Robinson was a good but not great first baseman who carved out a 13-year major league career with seven teams between 1942 and 1957. The four-time All-Star came from humble origins in Texas and became a big league regular in 1947 following a three-year stint in the military. Having access to details of his earlier years is fascinating; as a boy who always wanted to play professionally was able to live out that dream after toiling in the sandlots, the minors and for Uncle Sam.

Unlike some memoirs, Robinson is very candid throughout. He doesn’t mince words talking about why Lou Boudreau wasn’t his favorite manager. His description of how he and teammates once held down Phil Rizzuto and dyed his nether parts blue just before his wedding is cringe-worthy but also an honest look inside look at clubhouse shenanigans.

Following his playing career, Robinson went on to act as general manager, scout, minor league director and president for a number of teams. Here, his anecdotes are just as entertaining as those from when he was a player. Working for famous (or infamous) owners like Charles Finley and George Steinbrenner gave him enough material that another entire book probably could have been written.

The business of baseball is laid open in this book. This isn’t a “tell-all’ per se but Robinson wore so many hates, both literally and figuratively, during his career that he was privy to a much bigger picture than most others who publish similar work. He also doesn’t hold back from talking about situations that weren’t the most pleasant. From describing how he fired Hall-of-Famer Eddie Matthews as manager of the Atlanta Braves because of excessive drinking; to his disdain for former player and manager Davey Johnson, who he believes worked the system to get a bonus he didn’t deserve, there is a veritable treasure trove of his experiences over the years.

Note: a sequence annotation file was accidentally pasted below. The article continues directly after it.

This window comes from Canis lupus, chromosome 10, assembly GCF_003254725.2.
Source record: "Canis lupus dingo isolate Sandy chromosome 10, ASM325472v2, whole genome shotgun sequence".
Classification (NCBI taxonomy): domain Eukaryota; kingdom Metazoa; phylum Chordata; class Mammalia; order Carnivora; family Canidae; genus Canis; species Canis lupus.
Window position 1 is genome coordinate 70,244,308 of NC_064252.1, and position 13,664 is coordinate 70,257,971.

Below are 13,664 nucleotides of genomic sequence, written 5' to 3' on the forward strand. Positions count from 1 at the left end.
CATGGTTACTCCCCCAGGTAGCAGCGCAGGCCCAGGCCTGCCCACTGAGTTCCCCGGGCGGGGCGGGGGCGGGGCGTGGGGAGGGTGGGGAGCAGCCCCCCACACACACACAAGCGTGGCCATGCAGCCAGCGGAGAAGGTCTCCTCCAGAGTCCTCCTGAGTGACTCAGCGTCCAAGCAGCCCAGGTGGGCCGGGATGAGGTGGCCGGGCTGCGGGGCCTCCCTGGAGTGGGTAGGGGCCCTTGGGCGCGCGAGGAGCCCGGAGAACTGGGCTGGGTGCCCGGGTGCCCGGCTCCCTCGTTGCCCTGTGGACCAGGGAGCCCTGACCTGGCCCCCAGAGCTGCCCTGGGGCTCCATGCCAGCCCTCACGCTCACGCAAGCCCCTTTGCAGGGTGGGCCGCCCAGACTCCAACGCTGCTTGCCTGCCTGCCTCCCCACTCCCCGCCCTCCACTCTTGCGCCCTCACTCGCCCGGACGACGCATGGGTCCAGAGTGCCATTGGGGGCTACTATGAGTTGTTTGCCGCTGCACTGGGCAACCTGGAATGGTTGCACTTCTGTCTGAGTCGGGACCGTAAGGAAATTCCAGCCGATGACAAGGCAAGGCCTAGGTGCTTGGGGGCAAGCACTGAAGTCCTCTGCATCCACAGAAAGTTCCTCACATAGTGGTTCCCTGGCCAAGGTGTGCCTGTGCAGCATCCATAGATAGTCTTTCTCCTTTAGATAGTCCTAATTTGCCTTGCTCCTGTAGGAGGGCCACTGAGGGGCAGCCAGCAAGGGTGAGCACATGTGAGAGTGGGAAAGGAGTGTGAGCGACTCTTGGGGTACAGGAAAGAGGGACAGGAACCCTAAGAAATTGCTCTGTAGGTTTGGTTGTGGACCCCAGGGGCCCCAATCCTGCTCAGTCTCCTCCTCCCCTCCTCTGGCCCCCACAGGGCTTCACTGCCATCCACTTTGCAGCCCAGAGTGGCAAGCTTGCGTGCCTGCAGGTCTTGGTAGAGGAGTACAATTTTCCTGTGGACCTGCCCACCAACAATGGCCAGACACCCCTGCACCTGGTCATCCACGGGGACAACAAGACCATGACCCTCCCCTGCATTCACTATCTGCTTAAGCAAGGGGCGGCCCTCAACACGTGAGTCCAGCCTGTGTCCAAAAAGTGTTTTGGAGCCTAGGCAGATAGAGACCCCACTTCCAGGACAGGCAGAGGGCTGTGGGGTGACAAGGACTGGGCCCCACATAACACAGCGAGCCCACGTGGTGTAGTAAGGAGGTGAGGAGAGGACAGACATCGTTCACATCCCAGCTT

Robinson was also present during many major baseball moments through the years. This includes: playing with Lary Doby, the American League’s first African-American player, during his inaugural season in 1948 with the Cleveland Indians; acting as the GM of the Braves when slugger Hank Aaron hit his record-breaking 715th home run in 1974; negotiating with union head Marvin Miller just as the players started to get more of a voice.

Given his extensive experience in the front office, a little more detail of the art of the deal and the process of scouting and signing players would have been a welcome addition. Granted, these are Robinson’s memoires but over the years there were likely innumerable great stories on that side of the ball that didn’t make it to these pages.

On the other hand, Robinson does take on other issues like race and player/manager relations that are often glossed over or simply ignore in similar works. Their inclusion doesn’t have value because of sensationalism but because of its very real and pervasive impact in the game.

Anyone who likes baseball will enjoy Lucky Me. The amount of time Robinson devoted to baseball is staggering, and it is therefore not surprising how many stories he has to share. Other “lifers” (like Tommy Lasorda and Don Zimmer) may get more attention but there others out there who put just as much into the game and have had experiences that deserve the spotlight.

Disclaimer: I was provided with a free copy of this book, but received no payment or other consideration for this review.

You can check me out on Facebook or follow me on Twitter @historianandrew